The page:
Simplicity

Wheels and cranks are in full motion here in Geneva, Switzerland. Right before I departed for “Euroland”, NBC released a report stating the top two places to live in the world, they just happened to be Zurich and Geneva. I’m been fortunate enough to be living in the heart of Geneva for a few weeks with my friend, Loic Perizzolo, an upcoming Pro 6 Day Rider and his wonderful family.

This past weekend’s racing went well, my partner Dominik Stucki and I placed 3rd overall in the Geneva 2 Day, which included points, scratch, and elimination races…and of course, a madison to cap off every evening. We took 2nd in the final madison, and were pretty pleased. 2 weeks ago, I was hacking up a lung from a gnarly chest cold which is still wearing off…so being on sickness damage control seems to be paying off. A week from now we’ll be knee-deep in a whole new world of hurt and fun in the Zurich 6 Day UIV, and I couldn’t be more stoked.

Here’s a video of the last ten laps of the final madison…a few of the teams did not start due to crashes the first night, so the final madison only had 7 start teams. http://www.youtube.com/watch?v=1CX1EyIOVpc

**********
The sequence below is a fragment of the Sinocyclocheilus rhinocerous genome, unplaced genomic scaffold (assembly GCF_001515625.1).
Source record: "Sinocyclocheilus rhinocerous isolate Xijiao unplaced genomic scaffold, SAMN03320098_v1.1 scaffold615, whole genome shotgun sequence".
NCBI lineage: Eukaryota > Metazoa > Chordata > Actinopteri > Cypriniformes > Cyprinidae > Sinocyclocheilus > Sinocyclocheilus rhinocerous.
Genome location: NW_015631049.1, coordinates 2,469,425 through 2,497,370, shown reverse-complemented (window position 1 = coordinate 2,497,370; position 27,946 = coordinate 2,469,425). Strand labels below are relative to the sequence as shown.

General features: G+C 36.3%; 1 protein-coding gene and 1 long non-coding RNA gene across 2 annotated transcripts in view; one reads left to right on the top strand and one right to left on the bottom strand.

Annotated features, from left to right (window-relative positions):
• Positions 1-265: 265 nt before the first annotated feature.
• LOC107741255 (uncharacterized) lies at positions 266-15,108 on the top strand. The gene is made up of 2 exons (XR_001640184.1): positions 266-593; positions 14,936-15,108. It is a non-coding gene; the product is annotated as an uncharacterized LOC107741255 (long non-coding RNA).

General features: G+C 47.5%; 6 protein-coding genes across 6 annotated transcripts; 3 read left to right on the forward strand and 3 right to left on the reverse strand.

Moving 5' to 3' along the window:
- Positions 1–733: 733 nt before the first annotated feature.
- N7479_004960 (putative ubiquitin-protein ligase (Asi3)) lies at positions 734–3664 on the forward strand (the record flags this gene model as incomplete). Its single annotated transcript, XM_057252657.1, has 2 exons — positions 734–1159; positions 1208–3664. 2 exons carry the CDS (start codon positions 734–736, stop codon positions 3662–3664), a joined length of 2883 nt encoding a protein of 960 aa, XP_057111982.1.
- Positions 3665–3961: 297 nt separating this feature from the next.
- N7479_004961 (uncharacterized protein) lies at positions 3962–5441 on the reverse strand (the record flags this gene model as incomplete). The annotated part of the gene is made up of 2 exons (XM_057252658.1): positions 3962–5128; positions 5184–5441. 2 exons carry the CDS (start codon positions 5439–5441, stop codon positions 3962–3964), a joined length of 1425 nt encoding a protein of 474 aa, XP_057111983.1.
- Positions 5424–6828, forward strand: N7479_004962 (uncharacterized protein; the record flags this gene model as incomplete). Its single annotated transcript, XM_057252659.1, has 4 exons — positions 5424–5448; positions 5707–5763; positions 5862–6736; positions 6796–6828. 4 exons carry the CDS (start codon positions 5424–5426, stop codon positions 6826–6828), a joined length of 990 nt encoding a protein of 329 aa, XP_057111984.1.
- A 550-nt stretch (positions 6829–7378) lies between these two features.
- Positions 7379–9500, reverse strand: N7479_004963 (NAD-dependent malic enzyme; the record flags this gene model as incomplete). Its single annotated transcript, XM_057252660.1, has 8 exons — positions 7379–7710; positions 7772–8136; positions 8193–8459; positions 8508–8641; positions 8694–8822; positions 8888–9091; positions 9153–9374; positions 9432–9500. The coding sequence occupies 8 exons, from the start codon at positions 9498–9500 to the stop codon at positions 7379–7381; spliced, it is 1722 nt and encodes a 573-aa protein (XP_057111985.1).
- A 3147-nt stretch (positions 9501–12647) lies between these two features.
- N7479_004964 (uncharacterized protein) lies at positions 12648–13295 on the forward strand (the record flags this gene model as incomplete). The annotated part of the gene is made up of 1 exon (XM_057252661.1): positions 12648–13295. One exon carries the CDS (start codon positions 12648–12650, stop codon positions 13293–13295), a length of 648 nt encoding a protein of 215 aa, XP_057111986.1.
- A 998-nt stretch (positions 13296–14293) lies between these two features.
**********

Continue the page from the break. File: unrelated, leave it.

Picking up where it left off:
What hit me the most throughout these few days in Europe was actually from today’s training session. Loic, Dominik, and I arrived at the Geneva Velodrome to spin out the “hell” that we built up in our legs over the past few race days, and then it started to hit me. I looked around to see the sight of a velodrome care-taker waxing the infield floor. And then it dawned on me, it was just the three of us spinning in a pace line in a completely empty velodrome in Switzerland. The sounds of a Kid Cudi Remix in one ear, and the blank noise of air in the other…it was nice.

I’m a bit of a gush when it comes to the simple things, but what was most satisfying about this session in the velodrome was remembering the enormously complex efforts made to create the opportunity for something so simple. There is no handbook for creating these sorts of opportunities to have, as I like to say, “Fun”.

After doing this sort of thing since I was 15, I’ve come to realize that there really is only one main ingredient to fuel all of this madness. It’s not money…connections…or even the ability to speak multiple languages (Parle vous Anglais?).

It’s finding the ability to think big.

For More Info On Kit Karzen – CLICK HERE

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